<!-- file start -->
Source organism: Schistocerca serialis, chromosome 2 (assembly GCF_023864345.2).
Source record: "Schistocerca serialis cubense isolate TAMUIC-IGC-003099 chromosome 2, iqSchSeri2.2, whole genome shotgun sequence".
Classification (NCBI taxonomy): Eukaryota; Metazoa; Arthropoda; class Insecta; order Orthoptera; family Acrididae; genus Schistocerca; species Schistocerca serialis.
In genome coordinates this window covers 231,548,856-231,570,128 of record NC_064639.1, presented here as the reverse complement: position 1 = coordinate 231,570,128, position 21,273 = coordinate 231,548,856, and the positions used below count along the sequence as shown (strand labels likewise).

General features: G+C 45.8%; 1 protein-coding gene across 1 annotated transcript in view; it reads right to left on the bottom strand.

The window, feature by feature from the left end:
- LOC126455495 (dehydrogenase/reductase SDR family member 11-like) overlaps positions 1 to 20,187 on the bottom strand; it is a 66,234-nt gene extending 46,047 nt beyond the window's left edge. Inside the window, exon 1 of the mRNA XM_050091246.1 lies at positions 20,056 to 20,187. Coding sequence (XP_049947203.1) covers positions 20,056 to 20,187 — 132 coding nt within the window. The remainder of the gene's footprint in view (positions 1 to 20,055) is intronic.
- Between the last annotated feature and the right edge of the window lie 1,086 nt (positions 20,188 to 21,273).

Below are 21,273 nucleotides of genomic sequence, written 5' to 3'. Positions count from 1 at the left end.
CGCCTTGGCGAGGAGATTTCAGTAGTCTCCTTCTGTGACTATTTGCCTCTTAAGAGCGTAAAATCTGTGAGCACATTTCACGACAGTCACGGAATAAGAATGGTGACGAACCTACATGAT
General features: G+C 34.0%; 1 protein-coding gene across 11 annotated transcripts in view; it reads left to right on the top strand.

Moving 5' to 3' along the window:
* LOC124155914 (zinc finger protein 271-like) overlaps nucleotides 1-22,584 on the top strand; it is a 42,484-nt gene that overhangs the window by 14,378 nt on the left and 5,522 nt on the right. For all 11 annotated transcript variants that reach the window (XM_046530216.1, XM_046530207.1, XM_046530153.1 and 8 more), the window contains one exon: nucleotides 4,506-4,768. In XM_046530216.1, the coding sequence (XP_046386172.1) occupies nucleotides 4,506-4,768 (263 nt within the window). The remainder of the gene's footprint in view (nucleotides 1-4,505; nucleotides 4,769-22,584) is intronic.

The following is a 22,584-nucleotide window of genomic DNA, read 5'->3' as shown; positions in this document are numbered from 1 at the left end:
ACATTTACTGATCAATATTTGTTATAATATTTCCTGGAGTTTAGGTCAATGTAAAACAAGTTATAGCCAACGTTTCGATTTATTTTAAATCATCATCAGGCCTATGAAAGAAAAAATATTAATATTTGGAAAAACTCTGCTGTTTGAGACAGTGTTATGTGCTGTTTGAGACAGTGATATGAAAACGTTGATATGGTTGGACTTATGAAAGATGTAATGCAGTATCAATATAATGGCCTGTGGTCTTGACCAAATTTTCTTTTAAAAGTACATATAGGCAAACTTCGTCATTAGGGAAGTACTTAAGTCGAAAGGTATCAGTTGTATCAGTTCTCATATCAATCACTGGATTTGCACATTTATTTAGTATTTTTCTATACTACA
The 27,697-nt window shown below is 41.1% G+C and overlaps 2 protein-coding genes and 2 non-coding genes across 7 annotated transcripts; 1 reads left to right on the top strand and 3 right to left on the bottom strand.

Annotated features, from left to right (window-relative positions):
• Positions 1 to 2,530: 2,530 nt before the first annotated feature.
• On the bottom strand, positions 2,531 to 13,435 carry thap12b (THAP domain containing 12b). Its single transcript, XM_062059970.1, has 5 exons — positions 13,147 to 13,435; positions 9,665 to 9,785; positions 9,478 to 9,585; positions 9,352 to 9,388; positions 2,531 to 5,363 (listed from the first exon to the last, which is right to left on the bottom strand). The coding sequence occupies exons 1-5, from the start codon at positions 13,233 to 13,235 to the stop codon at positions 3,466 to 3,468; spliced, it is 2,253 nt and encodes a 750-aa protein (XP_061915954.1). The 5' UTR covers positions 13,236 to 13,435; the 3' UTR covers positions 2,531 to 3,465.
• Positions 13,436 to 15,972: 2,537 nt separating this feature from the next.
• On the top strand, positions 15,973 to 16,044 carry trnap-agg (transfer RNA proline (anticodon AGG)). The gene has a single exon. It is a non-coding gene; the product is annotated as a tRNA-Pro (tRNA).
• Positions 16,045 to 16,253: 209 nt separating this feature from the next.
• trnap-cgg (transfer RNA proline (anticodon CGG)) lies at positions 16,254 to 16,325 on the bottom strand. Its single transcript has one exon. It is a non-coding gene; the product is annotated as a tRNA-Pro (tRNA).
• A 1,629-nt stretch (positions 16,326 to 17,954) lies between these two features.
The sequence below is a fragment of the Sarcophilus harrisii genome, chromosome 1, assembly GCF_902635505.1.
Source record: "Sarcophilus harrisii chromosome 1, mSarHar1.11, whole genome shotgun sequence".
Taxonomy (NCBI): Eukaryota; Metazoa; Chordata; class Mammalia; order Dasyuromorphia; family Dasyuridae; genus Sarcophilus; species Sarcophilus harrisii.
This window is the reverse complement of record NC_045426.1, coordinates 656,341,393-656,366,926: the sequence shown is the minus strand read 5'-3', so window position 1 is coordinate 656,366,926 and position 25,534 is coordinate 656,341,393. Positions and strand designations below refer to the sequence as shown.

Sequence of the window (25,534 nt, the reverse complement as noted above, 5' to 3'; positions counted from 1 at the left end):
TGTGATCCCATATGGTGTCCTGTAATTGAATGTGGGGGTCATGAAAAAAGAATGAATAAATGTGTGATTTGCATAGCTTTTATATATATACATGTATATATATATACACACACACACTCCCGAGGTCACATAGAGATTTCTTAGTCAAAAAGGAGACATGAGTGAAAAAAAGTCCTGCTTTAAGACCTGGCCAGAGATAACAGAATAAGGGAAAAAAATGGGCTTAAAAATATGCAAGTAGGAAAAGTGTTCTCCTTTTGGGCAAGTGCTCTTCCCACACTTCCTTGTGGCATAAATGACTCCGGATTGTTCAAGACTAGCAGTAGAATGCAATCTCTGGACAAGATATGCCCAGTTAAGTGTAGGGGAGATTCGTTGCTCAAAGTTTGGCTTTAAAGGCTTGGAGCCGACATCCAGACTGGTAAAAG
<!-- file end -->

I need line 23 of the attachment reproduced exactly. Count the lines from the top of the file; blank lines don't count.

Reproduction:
• trnap-cgg (transfer RNA proline (anticodon CGG)) lies at positions 16,254 to 16,325 on the bottom strand. Its single transcript has one exon. It is a non-coding gene; the product is annotated as a tRNA-Pro (tRNA).